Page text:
Of course this statement about the publisher running the wiki comes from an expectation that the publisher would be able to up their web presence, and that the publisher would be able to run a wiki better than the people that are already running it. The idea is quite interesting, but there are a couple points to be made:
- If the publisher would be interested in having a better web presence, why is the publisher not doing it already?
- If the publisher would run the wiki, what would the incentive be to cover smaller regions, local scenes and tournaments and less known teams and players?
- If the publisher runs the wiki, would he be able to innovate in the same way the independent wikis are innovating?
- If the publisher is the driving force, would he get people to help out with updating the wiki?
Part of why Liquipedia has grown so much is that there is a huge knowledge transfer between games and between contributors. You will regularly see people help out on other wikis that are not their main game, and these people help setting a common standard of quality between the wikis. The different wikis also profit from code transfer. If someone on one wiki codes an awesome feature, it can be used by all the other wikis as well. Especially smaller games with less contributors will hugely profit from this, as they can build on the base that the bigger wikis have outlined for them. This of course does not mean the other direction does not happen, some people would be surprised how many things on the Counter-Strike wiki for example originally started on the RocketLeague wiki.
Now a company like Blizzard that has a couple games could look to have some of this cross wiki knowledge transfer, but on an independent wiki, there are way more games than just the games by a single company. Generally a single publisher will never have the same amount of depth on different things that can be done, as when you compare across all possible games, and because of that independent wikis will have the upper hand here.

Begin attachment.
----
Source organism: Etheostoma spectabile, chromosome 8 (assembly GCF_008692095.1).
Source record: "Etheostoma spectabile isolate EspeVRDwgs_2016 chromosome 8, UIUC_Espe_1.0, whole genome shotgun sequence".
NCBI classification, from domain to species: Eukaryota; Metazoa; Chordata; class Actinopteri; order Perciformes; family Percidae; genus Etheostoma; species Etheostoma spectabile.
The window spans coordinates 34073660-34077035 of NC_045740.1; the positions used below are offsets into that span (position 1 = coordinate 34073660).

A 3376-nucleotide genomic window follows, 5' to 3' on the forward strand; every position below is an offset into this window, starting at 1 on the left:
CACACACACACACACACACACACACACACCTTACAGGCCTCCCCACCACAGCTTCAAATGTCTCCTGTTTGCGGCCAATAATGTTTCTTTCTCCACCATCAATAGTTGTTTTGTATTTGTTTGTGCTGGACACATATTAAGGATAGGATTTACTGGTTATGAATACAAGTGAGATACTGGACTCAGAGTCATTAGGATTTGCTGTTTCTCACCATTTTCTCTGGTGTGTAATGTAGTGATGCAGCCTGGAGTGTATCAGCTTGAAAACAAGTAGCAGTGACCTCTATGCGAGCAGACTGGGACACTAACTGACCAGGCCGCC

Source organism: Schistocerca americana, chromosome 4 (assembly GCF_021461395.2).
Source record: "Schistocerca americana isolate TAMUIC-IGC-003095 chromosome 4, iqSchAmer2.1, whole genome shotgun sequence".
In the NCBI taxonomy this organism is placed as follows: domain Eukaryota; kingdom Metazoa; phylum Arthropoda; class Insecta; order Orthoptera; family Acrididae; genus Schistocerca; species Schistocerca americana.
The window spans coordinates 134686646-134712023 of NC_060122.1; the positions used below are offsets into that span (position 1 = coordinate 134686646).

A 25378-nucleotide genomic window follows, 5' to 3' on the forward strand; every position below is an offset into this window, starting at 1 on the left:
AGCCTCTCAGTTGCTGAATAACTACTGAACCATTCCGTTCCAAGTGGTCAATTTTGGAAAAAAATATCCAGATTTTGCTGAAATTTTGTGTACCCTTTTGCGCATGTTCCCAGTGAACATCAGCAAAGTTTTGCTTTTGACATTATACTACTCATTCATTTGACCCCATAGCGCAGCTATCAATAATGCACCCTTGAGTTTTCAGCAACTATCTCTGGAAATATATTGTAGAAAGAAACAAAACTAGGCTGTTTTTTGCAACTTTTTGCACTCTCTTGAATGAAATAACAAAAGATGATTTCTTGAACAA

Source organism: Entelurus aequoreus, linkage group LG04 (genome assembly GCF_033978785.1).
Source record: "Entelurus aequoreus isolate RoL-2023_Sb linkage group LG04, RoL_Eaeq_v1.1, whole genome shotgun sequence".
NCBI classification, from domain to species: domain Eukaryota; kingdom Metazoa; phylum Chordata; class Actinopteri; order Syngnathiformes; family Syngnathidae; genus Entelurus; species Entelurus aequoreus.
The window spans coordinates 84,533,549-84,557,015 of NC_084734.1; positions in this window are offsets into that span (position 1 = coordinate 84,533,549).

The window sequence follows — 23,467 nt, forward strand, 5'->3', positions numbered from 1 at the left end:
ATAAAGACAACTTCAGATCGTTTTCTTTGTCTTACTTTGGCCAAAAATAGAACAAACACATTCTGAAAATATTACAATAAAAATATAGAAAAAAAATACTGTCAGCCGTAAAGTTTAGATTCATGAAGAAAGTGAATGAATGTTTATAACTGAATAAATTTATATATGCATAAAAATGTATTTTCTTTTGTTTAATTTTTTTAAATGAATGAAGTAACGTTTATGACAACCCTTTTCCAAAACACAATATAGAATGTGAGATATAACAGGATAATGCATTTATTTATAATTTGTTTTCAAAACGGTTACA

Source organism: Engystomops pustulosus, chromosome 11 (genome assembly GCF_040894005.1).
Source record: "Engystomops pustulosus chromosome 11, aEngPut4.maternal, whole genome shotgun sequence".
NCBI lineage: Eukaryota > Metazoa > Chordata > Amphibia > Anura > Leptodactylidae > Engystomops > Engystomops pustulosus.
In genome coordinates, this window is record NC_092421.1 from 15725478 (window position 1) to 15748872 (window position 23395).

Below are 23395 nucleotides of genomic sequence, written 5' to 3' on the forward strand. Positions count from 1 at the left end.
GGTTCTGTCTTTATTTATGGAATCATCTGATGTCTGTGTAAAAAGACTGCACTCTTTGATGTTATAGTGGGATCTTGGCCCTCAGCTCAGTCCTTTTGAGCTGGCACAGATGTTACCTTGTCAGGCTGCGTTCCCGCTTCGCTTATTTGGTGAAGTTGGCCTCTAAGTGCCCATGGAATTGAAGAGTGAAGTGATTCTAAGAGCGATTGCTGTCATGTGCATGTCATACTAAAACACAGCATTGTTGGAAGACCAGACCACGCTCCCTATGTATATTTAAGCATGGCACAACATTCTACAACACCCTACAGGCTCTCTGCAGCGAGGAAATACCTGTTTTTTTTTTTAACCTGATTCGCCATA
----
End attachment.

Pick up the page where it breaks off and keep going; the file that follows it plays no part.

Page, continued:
Another point here is having a look at companies’ business plans. A company that publishes a game now might not be interested in the game anymore 10 years from now. Games like StarCraft Brood War however have shown that games can be around for a long time. In a purely commercial world, running a wiki for a game you are not interested in will not always work for a company. If the wiki just vanishes however, that would be a huge blow for the games community. Imagine Liquipedia just being gone, a lot of people might not even know which tournaments are on anymore.
Because of the mentioned crossover effects, wikis in a group will usually do better than if they are on their own. A wiki group like Liquipedia will always have more crossover effects than a wiki group that focuses on a single publisher.
As a conclusion to take away from this: Generally having a publisher run a wiki themselves is likely to not have the same quality you can get from the more established wikis. Such a wiki run by a publisher also is at a risk of being taken down once interest vanishes. In my opinion we generally should not look for a publisher to run a wiki, it will likely not go well. In the end, why would a publisher care about a game that does not make money. Realistically they do not, and that is why wikis should be independent.